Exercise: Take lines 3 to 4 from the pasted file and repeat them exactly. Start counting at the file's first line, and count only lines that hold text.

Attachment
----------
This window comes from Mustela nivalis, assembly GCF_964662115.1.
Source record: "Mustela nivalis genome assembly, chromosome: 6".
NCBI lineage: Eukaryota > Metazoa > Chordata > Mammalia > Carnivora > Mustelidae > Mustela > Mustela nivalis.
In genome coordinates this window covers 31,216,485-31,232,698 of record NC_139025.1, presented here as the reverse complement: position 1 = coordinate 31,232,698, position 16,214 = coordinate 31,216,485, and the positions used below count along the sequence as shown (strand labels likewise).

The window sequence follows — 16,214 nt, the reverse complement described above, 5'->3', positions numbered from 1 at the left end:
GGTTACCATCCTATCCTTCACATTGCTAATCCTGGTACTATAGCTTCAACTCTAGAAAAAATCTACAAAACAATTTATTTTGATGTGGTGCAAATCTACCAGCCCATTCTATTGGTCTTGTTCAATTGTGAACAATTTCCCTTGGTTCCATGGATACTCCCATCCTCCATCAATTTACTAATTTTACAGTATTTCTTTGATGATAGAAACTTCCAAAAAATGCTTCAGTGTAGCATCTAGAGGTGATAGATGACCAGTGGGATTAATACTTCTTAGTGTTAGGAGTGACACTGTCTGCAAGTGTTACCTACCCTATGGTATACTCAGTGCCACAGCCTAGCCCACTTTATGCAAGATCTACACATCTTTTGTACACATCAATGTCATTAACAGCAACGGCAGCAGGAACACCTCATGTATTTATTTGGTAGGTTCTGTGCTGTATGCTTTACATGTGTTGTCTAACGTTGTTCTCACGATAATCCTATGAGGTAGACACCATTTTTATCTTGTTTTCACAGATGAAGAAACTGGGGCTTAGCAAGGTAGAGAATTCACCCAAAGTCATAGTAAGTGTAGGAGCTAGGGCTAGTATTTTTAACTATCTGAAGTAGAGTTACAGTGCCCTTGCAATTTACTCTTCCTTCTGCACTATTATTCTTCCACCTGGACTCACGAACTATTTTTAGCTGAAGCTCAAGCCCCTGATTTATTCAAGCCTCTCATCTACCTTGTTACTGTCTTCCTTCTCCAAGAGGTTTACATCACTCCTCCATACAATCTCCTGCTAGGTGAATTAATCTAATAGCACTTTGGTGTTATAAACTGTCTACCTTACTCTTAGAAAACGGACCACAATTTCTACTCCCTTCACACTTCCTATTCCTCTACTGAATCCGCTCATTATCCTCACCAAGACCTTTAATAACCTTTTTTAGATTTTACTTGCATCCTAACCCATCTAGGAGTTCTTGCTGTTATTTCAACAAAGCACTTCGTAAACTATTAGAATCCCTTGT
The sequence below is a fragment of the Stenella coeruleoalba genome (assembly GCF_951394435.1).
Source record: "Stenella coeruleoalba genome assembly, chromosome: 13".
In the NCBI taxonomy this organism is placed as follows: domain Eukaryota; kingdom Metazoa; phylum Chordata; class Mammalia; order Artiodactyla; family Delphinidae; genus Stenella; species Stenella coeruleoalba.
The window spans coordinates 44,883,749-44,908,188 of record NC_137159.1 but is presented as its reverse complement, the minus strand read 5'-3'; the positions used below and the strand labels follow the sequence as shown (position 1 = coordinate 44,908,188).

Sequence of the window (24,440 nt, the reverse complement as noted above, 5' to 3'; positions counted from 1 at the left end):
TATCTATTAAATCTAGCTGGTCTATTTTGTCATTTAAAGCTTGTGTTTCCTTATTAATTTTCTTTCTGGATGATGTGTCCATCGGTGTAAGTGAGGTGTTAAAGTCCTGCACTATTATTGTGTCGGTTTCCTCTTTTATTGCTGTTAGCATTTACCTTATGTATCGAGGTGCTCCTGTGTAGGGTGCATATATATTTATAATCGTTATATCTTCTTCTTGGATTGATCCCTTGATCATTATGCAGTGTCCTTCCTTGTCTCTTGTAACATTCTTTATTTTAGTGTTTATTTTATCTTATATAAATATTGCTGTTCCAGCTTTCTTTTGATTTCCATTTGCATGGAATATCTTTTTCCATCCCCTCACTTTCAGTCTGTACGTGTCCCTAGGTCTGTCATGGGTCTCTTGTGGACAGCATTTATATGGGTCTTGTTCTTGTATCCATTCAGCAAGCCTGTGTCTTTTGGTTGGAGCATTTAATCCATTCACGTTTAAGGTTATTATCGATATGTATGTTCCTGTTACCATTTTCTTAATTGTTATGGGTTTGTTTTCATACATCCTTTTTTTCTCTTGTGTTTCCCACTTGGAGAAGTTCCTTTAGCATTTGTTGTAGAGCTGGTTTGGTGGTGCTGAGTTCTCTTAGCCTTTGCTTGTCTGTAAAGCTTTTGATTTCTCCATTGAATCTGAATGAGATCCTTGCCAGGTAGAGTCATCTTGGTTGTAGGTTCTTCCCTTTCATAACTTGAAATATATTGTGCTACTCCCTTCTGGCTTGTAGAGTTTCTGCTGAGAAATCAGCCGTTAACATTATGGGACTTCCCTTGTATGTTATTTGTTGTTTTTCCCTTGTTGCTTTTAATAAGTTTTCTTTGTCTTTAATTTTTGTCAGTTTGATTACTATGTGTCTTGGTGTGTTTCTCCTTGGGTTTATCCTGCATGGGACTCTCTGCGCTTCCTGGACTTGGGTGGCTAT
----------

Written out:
NCBI lineage: Eukaryota > Metazoa > Chordata > Mammalia > Carnivora > Mustelidae > Mustela > Mustela nivalis.
In genome coordinates this window covers 31,216,485-31,232,698 of record NC_139025.1, presented here as the reverse complement: position 1 = coordinate 31,232,698, position 16,214 = coordinate 31,216,485, and the positions used below count along the sequence as shown (strand labels likewise).